Fact: Military duty in Israel is mandatory for men and women.
As these words are written, there’s a major demonstration brewing at the entrance to Jerusalem. By the latest count, hundreds of thousands of orthodox Jews are protesting Israel’s supreme court latest decision: to draft them into the military. The move to enlist them is one of the campaign promises made during the last general election. Everyone – Secular Jews, Orthodox Jews, Arabs – are told to share the country’s burden, to pitch in, to carry their own weight.
The load is heavy on the non-orthodox, secular Jews. For the most part, they make up the middle class. They pay the most taxes, they and their children enlist in the military.
The devout Jews do not enlist in the army, at least not in any meaningful numbers. Instead, they study the Torah (bible) in seminaries. Their learning, room and board are largely financed by the government. Donations from abroad make up the rest. When the State of Israel was founded in 1948, there were 400 such scholars. The country’s founding father, David Ben-Gurion, let them be. He rationalized exempting them from the military on the grounds that they were few, that they carried the torch of the Jewish faith, and that they couldn’t shoot a gun anyway.
Today the devout faction has grown to 60,000. And they’re refusing army enlistment. Many are a thorn in the side of “regular,” secular Jews. The orthodox don’t mix with the rest of Israeli society; they have their own neighborhoods and cities, their own bus lines, schools, grocery stores. They dress in black, speak Yiddish and Hebrew; they respond to a higher calling.
Avoiding the draft is nothing new and it’s not unique to Israel. Up until 1973, in the United States, the draft was mandatory. Young American men ran off to Canada to avoid being sent to Vietnam. Even Muhammad Ali, the boxing champion, refused to enlist and was sentenced to jail.
And would you believe that during Israel’s War of Independence, in 1948, when the young country was fighting for its survival against the Arab nations – even then – Jews deserted from the Army.
During “Operation Betzer” squads of enlisters combed the beaches and cafes of Tel Aviv, the largest city at the time, to round-up men to go and fight. They knocked on doors, raided homes, arrested almost three thousand able men and women.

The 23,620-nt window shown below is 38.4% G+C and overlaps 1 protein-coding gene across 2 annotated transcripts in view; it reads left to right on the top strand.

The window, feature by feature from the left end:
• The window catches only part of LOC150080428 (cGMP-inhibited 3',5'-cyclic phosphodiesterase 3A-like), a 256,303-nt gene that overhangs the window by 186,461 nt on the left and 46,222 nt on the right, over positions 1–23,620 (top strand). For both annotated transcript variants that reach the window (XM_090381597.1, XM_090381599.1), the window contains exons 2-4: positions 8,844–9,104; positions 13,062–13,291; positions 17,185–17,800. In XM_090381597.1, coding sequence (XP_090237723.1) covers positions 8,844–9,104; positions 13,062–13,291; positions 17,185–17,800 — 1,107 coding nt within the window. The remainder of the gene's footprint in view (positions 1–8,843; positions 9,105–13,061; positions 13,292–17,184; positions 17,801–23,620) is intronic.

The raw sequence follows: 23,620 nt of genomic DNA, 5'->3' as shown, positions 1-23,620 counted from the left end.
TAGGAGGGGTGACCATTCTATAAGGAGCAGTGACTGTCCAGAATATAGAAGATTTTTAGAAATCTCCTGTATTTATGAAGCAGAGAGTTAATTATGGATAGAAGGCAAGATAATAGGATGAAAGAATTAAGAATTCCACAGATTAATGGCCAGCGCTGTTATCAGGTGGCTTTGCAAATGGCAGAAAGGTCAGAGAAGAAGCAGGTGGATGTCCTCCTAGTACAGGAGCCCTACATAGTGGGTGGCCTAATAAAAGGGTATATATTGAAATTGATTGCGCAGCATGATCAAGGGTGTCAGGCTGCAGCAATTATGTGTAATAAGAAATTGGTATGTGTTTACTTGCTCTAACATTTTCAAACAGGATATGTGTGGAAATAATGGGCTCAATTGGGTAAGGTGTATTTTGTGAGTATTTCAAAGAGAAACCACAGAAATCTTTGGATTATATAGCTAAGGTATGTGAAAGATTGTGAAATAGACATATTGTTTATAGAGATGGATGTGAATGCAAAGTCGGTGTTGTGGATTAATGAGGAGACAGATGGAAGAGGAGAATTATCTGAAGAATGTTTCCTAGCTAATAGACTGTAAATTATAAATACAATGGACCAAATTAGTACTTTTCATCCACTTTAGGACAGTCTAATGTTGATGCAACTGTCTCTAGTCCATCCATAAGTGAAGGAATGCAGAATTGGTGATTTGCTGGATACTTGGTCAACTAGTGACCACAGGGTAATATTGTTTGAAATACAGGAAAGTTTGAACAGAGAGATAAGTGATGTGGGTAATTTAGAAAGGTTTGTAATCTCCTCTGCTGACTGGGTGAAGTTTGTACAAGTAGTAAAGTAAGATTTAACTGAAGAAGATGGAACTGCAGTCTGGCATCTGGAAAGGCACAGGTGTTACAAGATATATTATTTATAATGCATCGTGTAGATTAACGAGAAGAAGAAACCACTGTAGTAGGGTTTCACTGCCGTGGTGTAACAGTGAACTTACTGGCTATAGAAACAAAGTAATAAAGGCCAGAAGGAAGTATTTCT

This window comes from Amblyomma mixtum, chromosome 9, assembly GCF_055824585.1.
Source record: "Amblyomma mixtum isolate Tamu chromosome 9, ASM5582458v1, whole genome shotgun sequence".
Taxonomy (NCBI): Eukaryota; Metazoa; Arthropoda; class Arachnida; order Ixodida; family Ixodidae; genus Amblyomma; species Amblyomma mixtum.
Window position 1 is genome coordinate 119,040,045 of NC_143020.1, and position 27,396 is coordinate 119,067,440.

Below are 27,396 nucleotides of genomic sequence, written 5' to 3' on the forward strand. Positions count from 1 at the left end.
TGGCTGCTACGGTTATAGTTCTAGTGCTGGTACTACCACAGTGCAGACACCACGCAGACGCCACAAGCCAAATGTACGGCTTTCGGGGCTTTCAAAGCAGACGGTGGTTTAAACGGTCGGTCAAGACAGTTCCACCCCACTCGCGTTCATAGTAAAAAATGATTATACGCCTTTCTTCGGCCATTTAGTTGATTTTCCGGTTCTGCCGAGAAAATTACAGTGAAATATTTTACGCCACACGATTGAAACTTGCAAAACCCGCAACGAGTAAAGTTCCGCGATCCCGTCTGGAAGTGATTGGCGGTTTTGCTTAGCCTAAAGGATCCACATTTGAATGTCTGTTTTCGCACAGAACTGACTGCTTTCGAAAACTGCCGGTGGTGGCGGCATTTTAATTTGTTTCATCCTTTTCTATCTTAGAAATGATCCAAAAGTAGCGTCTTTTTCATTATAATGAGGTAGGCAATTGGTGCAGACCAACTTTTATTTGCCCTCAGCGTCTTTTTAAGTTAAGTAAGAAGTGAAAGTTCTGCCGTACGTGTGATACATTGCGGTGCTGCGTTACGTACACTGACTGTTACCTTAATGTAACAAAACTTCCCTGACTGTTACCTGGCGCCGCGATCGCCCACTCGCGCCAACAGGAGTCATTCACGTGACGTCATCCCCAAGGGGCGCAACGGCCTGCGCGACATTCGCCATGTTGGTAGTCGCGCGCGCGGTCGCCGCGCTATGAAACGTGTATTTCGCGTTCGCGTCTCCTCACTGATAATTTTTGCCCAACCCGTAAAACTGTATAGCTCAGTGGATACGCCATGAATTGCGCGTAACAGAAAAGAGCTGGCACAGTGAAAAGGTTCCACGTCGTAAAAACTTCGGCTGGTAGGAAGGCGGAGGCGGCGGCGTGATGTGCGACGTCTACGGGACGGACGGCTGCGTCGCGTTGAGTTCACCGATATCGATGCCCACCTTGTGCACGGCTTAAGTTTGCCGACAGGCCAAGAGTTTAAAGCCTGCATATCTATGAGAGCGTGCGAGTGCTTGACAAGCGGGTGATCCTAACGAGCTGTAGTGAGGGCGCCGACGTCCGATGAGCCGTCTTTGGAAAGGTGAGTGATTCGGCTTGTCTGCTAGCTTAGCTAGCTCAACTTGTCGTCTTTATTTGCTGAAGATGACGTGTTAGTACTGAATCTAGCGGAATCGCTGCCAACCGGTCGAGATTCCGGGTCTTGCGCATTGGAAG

Under the new proposed law, more orthodox Jews will be enlisted, 3800 in 2014, 4500 in 2015, and 5200 in 2016. To many, that’s a drop in the bucket. And they will serve half the term: 18 month vs. 36 months. Also, they will not enlist at the standard age of 18. Many will be allowed to postpone their tour of duty until age 24. By then many of the orthodox men are married with children. Required to support their families, their military salary will be ten times more that of the “regular” secular soldier. And there’s talk that “custom” barracks or bases will need to be built for them.
Sharing the load?
I can’t help but end this post on a personal note. The year was 1973, the Yom Kippur War, the year I turned 18. I was thrilled to enlist. Not because I was brave. It’s because it was the thing to do. No one questioned it. It was a given: elementary school, high school, army.
Like any would-be soldier I underwent medical exams. At the time I was fit, athletic, faster than most of my classmates. But that wasn’t enough. After a routine check-up, later followed by hospital tests, I was diagnosed with an irregular heartbeat.
I was told I was not good enough to enlist. I was let go. I cried for days. Nothing consoled me. How was it that “schmendricks” who were flabby and near-sighted could fight in the army? And I, who could do 50 push-ups without breaking a sweat, was told to stay home. Every time I saw my friends come home on leave, with their green army uniform and rifles, my (irregular) heart twitched with envy.
So, religious orthodox Jews – rather than rebel, shout, and denounce the State of Israel that defends, protects and pays your way – pick up a shovel and go work in the fields, volunteer to help the sick and needy in hospitals, feed the hungry, teach.
Help your brother. He ain’t heavy. Isn’t that the ultimate Mitzvah?
“You’re in the Army Now” by STATUS QUO
“He ain’t heavy – He’s my brother” by THE HOLLIES
Maurice Labi is an Israeli-American who lived in Los Angeles for many years. In 2011 He returned to Northern Israel (Galilee) with his wife and twin teenage daughters. He is of two lands, of two cultures and he blogs about his experiences in Israel, particularly from Galilee where Jews and Arabs dwelled for centuries.
He has also written three novels: “Jupiter’s Stone,” “Into the Night,” and “American Moth” — available at Amazon.com
or at BN.com